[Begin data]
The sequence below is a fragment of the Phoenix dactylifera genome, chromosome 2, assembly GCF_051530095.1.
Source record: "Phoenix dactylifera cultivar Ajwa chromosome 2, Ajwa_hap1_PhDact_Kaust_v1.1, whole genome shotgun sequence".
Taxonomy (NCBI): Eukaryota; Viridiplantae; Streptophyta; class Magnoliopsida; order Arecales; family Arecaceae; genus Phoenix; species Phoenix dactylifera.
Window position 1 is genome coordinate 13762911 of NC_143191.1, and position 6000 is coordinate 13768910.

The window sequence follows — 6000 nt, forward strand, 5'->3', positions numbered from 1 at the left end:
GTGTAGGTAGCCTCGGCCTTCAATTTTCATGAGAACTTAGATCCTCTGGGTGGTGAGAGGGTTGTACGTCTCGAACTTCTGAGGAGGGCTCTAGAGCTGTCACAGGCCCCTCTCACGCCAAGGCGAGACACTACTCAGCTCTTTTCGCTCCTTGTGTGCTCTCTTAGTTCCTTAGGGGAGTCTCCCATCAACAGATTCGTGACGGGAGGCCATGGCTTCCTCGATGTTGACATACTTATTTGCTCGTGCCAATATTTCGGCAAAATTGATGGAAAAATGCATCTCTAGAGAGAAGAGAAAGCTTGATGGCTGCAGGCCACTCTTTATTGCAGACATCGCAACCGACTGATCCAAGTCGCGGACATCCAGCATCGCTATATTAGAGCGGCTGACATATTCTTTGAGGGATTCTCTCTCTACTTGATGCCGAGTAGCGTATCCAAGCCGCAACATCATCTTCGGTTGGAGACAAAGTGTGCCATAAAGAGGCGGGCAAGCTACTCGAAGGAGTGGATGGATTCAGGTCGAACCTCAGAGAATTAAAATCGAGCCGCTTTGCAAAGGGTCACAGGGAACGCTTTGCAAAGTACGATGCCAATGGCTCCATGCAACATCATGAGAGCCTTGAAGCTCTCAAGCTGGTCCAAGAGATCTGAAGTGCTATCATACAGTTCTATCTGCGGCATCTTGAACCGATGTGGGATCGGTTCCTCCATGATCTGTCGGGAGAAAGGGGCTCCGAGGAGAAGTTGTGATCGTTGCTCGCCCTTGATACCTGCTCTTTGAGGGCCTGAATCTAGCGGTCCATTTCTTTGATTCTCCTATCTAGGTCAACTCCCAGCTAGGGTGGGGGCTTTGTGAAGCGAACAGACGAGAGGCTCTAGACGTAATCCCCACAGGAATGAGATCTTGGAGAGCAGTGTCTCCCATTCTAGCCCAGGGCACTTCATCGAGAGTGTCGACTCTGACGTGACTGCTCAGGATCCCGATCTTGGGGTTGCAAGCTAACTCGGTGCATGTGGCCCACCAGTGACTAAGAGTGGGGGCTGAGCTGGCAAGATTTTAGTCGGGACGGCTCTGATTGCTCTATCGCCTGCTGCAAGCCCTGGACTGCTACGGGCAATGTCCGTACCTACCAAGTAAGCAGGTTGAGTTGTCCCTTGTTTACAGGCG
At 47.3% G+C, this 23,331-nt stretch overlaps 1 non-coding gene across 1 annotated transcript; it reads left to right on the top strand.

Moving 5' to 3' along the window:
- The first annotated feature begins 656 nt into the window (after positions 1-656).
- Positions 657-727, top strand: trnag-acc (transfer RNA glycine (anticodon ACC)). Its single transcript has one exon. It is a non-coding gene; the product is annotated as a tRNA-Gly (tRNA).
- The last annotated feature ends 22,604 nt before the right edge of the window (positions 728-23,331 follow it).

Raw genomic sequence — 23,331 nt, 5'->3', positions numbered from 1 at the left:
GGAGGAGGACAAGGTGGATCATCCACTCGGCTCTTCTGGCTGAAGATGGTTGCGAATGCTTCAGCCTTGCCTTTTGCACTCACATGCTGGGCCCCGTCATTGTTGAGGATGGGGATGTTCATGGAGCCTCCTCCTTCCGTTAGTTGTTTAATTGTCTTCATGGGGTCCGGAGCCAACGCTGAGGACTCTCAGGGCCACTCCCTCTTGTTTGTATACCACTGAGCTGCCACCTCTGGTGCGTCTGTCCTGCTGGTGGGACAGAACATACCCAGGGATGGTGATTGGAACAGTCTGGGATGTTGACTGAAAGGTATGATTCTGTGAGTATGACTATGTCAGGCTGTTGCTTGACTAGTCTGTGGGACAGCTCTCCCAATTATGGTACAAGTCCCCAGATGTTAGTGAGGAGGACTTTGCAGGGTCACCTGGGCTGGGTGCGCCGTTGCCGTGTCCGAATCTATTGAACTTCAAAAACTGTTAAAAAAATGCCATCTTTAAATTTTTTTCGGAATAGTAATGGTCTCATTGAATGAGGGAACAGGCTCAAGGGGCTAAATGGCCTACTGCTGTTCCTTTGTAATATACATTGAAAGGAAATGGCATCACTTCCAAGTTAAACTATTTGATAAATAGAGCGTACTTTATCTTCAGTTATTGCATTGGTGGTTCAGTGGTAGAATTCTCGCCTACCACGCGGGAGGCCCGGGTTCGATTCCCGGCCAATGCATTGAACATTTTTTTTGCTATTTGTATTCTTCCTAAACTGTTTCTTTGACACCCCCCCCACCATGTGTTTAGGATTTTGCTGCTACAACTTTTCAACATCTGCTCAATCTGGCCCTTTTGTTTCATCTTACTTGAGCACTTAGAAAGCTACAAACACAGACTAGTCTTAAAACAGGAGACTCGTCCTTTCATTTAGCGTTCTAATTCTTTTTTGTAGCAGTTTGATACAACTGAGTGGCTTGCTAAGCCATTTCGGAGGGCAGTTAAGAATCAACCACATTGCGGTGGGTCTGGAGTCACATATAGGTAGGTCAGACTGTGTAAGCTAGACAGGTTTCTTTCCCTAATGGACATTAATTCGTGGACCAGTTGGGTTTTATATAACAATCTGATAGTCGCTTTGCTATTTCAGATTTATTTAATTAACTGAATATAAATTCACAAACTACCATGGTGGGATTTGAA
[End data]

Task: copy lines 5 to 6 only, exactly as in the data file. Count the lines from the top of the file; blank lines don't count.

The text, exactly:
The window sequence follows — 6000 nt, forward strand, 5'->3', positions numbered from 1 at the left end:
GTGTAGGTAGCCTCGGCCTTCAATTTTCATGAGAACTTAGATCCTCTGGGTGGTGAGAGGGTTGTACGTCTCGAACTTCTGAGGAGGGCTCTAGAGCTGTCACAGGCCCCTCTCACGCCAAGGCGAGACACTACTCAGCTCTTTTCGCTCCTTGTGTGCTCTCTTAGTTCCTTAGGGGAGTCTCCCATCAACAGATTCGTGACGGGAGGCCATGGCTTCCTCGATGTTGACATACTTATTTGCTCGTGCCAATATTTCGGCAAAATTGATGGAAAAATGCATCTCTAGAGAGAAGAGAAAGCTTGATGGCTGCAGGCCACTCTTTATTGCAGACATCGCAACCGACTGATCCAAGTCGCGGACATCCAGCATCGCTATATTAGAGCGGCTGACATATTCTTTGAGGGATTCTCTCTCTACTTGATGCCGAGTAGCGTATCCAAGCCGCAACATCATCTTCGGTTGGAGACAAAGTGTGCCATAAAGAGGCGGGCAAGCTACTCGAAGGAGTGGATGGATTCAGGTCGAACCTCAGAGAATTAAAATCGAGCCGCTTTGCAAAGGGTCACAGGGAACGCTTTGCAAAGTACGATGCCAATGGCTCCATGCAACATCATGAGAGCCTTGAAGCTCTCAAGCTGGTCCAAGAGATCTGAAGTGCTATCATACAGTTCTATCTGCGGCATCTTGAACCGATGTGGGATCGGTTCCTCCATGATCTGTCGGGAGAAAGGGGCTCCGAGGAGAAGTTGTGATCGTTGCTCGCCCTTGATACCTGCTCTTTGAGGGCCTGAATCTAGCGGTCCATTTCTTTGATTCTCCTATCTAGGTCAACTCCCAGCTAGGGTGGGGGCTTTGTGAAGCGAACAGACGAGAGGCTCTAGACGTAATCCCCACAGGAATGAGATCTTGGAGAGCAGTGTCTCCCATTCTAGCCCAGGGCACTTCATCGAGAGTGTCGACTCTGACGTGACTGCTCAGGATCCCGATCTTGGGGTTGCAAGCTAACTCGGTGCATGTGGCCCACCAGTGACTAAGAGTGGGGGCTGAGCTGGCAAGATTTTAGTCGGGACGGCTCTGATTGCTCTATCGCCTGCTGCAAGCCCTGGACTGCTACGGGCAATGTCCGTACCTACCAAGTAAGCAGGTTGAGTTGTCCCTTGTTTACAGGCG